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Some Musings on Modern Estate Planning

Photo by: WPeithmann

By William A. Peithmann

Farm estate planning is definitely not what it used to be.

For one thing, farm operations are bigger than ever. Fewer, and older, farmers are farming more and more acres, with vastly more expensive equipment.

Bigger operations mean more complicated financials.

That leads to more intricate forms for conducting business;

i.e., fewer sole proprietorships and many more limited liability entities of potentially infinite duration.

Introduction of the federal generation skipping transfer tax has had the unintended consequence of alerting both lawyers and farmers to the many facets that multi-generation planning affords for continuing family control in addition to the income and transfer tax advantages.

Drafting tax-advantaged trust schemes has sharpened our command of the intricacies of trust law, and the pliancy of powers of appointment. The result has been new transfer models allowing astonishing access and control to family members while separating farm assets from the reach of private creditors or estranged family members.

More flexible planning helps fit new needs as family sociology has evolved even more, or at least faster. Fewer first marriages seem to endure, and what constitutes a lawful marriage is different now. Surviving spouses are surviving longer, and where second marriages are involved many of those surviving spouses have little connection with the other spouse's descendants.

If more family members increasingly are heading away from the farm, those same family members still want their "fair share" of the family wealth once the preceding generation leaves the scene. With an ongoing farm operation what's "fair" can be hard to measure.

For those far-sighted families willing to think and plan long term, and with the discipline to tend to some very important administrative details, it's hard to beat a well-constructed trust for sustaining operations through two or more generations.

Donative trust law is a part of the larger law of gifts. A gift is a transfer of property that the donor is not legally required to make. As an exercise of free will, the donor/settlor has discretion to make the gift to any one or more persons or entities, under such terms, conditions, and limitations, as he or she selects. The terms of the trust agreement, therefore, are simply a statement of the rules that govern the transfer, without which there would be no gift at all.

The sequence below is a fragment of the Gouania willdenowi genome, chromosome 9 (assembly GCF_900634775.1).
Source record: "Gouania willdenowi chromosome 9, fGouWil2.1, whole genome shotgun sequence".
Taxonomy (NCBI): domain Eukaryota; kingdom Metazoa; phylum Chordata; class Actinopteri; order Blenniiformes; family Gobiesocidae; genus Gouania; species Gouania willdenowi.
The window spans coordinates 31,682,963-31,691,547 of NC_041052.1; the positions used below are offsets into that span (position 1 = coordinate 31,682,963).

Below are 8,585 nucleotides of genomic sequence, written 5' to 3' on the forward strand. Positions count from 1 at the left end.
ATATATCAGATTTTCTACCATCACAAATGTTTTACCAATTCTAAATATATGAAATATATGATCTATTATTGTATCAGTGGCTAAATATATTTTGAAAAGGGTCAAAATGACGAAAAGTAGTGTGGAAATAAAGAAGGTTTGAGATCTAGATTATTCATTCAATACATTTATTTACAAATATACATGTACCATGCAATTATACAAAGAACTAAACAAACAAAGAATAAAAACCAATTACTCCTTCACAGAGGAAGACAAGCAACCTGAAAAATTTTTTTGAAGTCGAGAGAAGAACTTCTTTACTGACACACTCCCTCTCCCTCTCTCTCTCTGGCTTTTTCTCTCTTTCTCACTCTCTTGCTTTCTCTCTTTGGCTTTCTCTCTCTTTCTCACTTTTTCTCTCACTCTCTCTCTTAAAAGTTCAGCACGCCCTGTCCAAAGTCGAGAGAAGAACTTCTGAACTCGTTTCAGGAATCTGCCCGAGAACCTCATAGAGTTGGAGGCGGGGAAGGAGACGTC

Trusts are as elastic as the imagination, and for making dispositions of property there is probably no tool more versatile. (But with versatility comes complexity.)

A trust can be created for any purpose that is not illegal or contrary to public policy.

The duties of the trustee are what the creator of the trust chooses to impose; and, the interests of the beneficiaries are such as the creator may choose to confer.

In effect trust law allows the craftsman almost a blank slate. What the mind can conceive, in terms of long term planning and thresholds of benefit and control, a skilled draftsman can assemble.

Assets in trust are usually immune from the claims of the beneficiary's creditors - which can include estranged spouses.

Although there are many good reasons to use a professional fiduciary, or farm manager, to administer the trust property it is by no means required. Family members can and frequently do serve as their own trustees. Indeed, a family member can be trustee and beneficiary of the trust at one time, and this is frequently the donor's intention to empower people who are also the objects of his/her bounty. But it must be done carefully, with due regard to the competition of duties and interests of all concerned.

Competent farm estate planning counsel are increasingly rare. It is a difficult discipline to master, requiring as it does a full command of the rudiments of the estate and gift tax laws, the lawful techniques available to reduce the burden of transfer tax and other risks of loss, the non-tax issues relating to business structure, operational control, the disposition and use of assets and the protection of intended beneficiaries, and the legal structures best suited for current and future asset administration.

And ultimately, to one degree or another, we ag law lawyers are always talking about farm ground - timeless, fertile and wholly immovable, its wealth to be extracted only through skillful husbandry that liquid assets do not require.

Mr. Peithmann is an attorney in Mahomet. He is a past chair of the Illinois Bar's Trusts and Estates Section, and a Fellow of the American College of Trust and Estate Counsel.

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